In the first years, after the coming of the Hartwell family, the community life of the few scattered homesteaders centered around Junction Ranch. Mrs. Maud Brown, now a resident of Clarks, is a granddaughter of Mr. and Mrs. Calvin Hartwell.
Clarks was platted in 1866 and was named after Mr. S. H. H. Clark, then superintendent of the Union Pacific. That year, John McLean settled there, and in 1868 came A. Kerr, Thomas Tague and F. Coyle.
In 1869, Clarks post office was established with Mr. Kerr as postmaster and in 1871, the first school was opened and held in a sod shanty erected on the C. D. Hartwell land.
The first religious services were held in the winter of 1869-70 at the Hartwell home by Rev. David Marquette, a Methodist minister. There were also services held in the home of John Higgins on section 21, by Father Ryan. In the spring of 1871, the first Sunday School was organized, called the Union Sunday School, with A. P. Daniels as superintendent. Rev. John Gunderman, of the Baptist denomination, held services in the granary on the Jesse Turner farm and the congregation filled the building to overflowing.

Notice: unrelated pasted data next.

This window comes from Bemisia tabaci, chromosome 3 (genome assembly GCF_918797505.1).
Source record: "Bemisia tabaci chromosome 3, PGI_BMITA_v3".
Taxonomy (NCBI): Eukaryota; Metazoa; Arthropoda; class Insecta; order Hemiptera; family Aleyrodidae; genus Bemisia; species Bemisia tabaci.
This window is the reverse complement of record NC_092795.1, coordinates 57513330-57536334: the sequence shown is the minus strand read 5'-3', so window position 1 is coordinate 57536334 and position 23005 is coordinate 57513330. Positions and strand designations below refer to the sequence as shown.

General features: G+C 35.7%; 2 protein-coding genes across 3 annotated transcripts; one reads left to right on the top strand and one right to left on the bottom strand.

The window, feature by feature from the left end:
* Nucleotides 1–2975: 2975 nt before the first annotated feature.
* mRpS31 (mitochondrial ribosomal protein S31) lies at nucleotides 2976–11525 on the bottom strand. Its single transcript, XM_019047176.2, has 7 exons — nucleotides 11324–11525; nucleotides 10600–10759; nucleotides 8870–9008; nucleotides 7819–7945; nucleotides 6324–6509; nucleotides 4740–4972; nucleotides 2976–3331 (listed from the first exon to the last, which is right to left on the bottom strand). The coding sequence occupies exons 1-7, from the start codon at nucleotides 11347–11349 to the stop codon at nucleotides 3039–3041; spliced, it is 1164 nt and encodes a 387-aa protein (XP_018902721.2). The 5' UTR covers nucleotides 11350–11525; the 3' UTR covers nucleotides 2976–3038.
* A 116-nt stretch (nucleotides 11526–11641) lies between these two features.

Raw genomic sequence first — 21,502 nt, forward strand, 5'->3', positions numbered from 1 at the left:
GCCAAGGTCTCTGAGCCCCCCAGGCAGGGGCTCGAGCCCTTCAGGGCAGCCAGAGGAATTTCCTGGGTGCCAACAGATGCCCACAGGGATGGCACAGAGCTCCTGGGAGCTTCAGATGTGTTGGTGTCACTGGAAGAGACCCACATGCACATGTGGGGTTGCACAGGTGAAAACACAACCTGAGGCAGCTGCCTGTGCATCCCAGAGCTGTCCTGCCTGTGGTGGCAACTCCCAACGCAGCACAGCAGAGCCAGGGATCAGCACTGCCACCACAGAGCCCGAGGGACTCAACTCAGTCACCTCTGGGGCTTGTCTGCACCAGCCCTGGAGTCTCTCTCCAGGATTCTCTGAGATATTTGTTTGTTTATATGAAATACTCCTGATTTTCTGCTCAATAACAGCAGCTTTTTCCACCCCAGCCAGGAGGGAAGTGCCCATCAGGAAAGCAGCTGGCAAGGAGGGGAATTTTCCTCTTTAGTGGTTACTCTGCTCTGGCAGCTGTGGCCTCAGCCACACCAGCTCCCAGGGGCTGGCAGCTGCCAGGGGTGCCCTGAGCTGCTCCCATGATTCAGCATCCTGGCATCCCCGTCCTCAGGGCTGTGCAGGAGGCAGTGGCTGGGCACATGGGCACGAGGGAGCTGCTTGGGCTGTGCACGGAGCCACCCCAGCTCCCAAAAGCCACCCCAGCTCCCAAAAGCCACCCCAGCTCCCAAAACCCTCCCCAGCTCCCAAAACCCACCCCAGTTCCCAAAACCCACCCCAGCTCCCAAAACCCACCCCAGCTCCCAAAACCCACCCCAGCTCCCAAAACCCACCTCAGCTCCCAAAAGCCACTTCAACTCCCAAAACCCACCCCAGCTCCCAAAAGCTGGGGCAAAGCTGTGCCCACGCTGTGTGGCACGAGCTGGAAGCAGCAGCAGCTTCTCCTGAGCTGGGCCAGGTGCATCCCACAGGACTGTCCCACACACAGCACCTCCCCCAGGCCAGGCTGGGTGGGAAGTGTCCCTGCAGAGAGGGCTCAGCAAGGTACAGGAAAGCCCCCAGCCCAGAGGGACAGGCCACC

The Clarks Messenger was the first newspaper of the town with the first issue on May 1, 1878, James J. Kreider, editor. The following year, after the sudden disappearance of Kreider, J. C. Hartwell took over. In 1890, the name was changed to The Clarks Leader. The Clarks Enterprise was established in 1892, and continued publication 58 years, being discontinued in 1948, when the publishers, Al Leonard and Marie Carlson, moved the equipment to Cedar Rapids, Nebraska. In 1950, John L. Carter purchased the Silver Creek Sand, moved the plant to Clarks and started the Clarks News, printing both papers in Clarks.
Clarks prospered and grew and during the 1890's was easily the second town in the county in size, with over 600 population.
C. E. Persinger, in his "History of Merrick County," says that there was onetime in the early days when Clarks lacked only one vote of being selected as the state capital. That was when pressure was being applied to the state legislature to move the capital to some point nearer the center of the state.
Clarks is a town of nice homes, beautiful trees and more paved streets than most towns its size. The people are friendly and progressive. It has a good public library which is open daily. Its schools and its bank rank high.